The answer can be complicated. For one thing, it's essential to determine if the contract is one of the types that your Liability coverage specifies as an "insured contract." Although other policy provisions can also apply (such as exclusions and limitations), if a particular contract isn't considered an "insured contract," look no further - your policy won't apply.

Standard Commercial Liability policies usually define "insured contracts" to include:

  • Leases.
  • Sidetrack agreements (made with a railroad if you have tracks crossing your property).
  • Easement or license agreements.
  • Obligations required by ordinance to indemnify a municipality.
  • Elevator maintenance agreements.

Almost all Liability policies also include a broader provision that covers contracts under which your businesses assume the "tort liability" of another party for bodily injury or property damage. "Tort liability" is defined as liability that would exist in the absence of a contract or agreement. In other words, the liability you're assuming must arise from the negligence of the other party to the contract. If the injured person can sue this other party without reference to any contract or agreement ("tort liability"), then a contract under which your business agrees to assume this liability will be considered "insured."

Although it's important, the definition of "insured contract" is only the starting point for determining if Liability coverage applies. Instead of assuming that your policy covers your contractual agreements, give one of our specialists a call. We can review the specific provisions of your current coverage as they might apply to your proposed contract and advise you about possible gaps.


Understanding Building Value

Bookmark and Share 2One of the ongoing dilemmas in Building insurance claims involves determining a valid cost for the replacement or restoration of damaged property. When this insurance is first written, there are a number of approaches for arriving at a reasonable amount of coverage -- yet nearly all of the commonly used methods have their weaknesses.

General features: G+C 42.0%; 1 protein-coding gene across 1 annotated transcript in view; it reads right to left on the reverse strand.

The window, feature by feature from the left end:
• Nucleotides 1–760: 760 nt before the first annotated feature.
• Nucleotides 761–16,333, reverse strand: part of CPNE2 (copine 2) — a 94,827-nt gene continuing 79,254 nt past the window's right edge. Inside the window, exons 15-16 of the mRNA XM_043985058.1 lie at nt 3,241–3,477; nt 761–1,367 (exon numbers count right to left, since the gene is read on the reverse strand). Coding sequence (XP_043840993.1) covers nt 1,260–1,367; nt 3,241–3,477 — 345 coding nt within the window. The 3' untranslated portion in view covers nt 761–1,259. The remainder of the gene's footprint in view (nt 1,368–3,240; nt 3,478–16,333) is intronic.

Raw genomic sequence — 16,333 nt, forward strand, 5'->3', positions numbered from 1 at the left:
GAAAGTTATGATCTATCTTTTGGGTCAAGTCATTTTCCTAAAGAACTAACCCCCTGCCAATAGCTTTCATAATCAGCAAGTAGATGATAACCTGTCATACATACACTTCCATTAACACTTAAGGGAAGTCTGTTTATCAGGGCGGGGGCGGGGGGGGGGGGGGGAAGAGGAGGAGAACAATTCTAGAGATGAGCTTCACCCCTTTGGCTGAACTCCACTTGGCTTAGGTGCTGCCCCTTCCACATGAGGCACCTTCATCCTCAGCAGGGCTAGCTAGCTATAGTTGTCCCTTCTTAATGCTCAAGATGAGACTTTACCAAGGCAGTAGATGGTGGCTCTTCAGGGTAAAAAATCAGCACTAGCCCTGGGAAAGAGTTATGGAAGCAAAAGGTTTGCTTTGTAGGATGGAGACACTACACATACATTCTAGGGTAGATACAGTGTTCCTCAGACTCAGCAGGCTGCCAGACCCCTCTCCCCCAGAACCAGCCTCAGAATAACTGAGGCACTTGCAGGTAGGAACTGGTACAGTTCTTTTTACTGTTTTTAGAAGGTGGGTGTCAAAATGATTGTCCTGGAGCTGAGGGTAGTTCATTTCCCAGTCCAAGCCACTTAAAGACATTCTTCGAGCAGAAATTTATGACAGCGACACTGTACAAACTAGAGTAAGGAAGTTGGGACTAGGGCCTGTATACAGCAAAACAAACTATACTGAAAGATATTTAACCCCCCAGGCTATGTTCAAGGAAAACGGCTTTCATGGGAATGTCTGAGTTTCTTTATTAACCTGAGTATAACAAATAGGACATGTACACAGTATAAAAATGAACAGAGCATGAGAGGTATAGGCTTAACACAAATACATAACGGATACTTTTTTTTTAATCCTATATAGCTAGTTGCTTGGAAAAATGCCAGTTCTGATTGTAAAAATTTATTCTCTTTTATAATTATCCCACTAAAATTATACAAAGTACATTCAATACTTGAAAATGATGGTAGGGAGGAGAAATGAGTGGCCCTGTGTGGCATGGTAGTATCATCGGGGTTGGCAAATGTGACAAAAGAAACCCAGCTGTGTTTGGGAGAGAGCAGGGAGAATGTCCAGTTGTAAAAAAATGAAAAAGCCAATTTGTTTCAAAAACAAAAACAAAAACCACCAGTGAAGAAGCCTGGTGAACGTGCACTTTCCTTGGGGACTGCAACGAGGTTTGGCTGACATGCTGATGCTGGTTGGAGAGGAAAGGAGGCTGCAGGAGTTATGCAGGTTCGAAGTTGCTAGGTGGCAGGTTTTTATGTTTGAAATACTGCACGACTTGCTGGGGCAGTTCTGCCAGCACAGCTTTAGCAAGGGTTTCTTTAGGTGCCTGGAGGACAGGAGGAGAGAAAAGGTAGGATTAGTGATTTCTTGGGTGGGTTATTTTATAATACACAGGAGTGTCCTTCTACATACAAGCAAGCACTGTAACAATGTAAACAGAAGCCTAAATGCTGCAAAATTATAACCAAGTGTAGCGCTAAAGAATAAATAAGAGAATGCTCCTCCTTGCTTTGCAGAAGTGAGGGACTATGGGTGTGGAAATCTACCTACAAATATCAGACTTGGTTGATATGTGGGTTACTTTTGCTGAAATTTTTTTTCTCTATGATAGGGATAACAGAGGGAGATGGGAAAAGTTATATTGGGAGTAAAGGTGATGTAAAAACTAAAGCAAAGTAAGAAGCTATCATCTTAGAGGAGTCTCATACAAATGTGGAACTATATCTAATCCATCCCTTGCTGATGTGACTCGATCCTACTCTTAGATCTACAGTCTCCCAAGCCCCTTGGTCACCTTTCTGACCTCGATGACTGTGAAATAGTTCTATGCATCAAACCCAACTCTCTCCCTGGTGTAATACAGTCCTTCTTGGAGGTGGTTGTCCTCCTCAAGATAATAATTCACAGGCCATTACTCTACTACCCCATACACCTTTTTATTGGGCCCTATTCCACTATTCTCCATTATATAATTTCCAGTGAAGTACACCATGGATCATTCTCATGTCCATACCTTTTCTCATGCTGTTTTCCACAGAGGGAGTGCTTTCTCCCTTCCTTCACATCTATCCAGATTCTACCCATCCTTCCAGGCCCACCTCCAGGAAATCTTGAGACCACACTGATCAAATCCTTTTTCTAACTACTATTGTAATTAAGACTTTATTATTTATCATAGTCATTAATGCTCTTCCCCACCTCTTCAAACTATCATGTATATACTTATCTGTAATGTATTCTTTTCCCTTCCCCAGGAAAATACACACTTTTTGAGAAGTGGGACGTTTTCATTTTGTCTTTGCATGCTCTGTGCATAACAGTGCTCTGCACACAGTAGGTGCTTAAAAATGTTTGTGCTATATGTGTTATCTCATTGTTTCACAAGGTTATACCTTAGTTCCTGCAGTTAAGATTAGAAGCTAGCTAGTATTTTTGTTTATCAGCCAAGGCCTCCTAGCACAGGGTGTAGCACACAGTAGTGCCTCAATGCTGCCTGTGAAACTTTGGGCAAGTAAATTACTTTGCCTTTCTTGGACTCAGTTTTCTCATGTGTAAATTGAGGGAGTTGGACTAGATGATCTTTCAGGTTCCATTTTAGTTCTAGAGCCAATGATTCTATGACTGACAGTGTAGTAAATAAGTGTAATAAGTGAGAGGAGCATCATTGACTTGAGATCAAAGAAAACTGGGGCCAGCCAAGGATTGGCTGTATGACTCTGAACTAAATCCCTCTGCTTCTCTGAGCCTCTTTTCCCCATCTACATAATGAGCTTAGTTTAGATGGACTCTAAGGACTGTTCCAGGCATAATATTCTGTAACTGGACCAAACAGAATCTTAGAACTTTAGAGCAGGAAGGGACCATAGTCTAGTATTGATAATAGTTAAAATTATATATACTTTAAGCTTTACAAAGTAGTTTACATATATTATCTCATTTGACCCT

For example, some businesses want coverage equal to what they have paid for the building. However, this ignores the value assigned to the location, which might have increased (or decreased, depending on the location) significantly. Others prefer using real estate appraisals; but this leads back to the sales price, not the construction price. Square footage and building material cost estimators are also common.

However, even if they are fairly accurate in methodology, they depend on the accuracy of the data put into the formulas (garbage in -- garbage out). Add the effect of changing zoning or building ordinances, and it's no wonder that insurance industry experts estimated that the average commercial building might be underinsured by as much as 40%.

As a construction professional, you're well placed to know the cost of restoring or rebuilding after a loss. What others "guesstimate," you must do accurately for a living. Ordinances and zoning laws that are Greek to most people form part of your everyday knowledge base.

We can review the valuations of your buildings and recommend any necessary changes to your coverage. From that point, let's explore opportunities to improve the accuracy of building valuations for your clients and ours. Perhaps together we can make inroads into that 40% gap.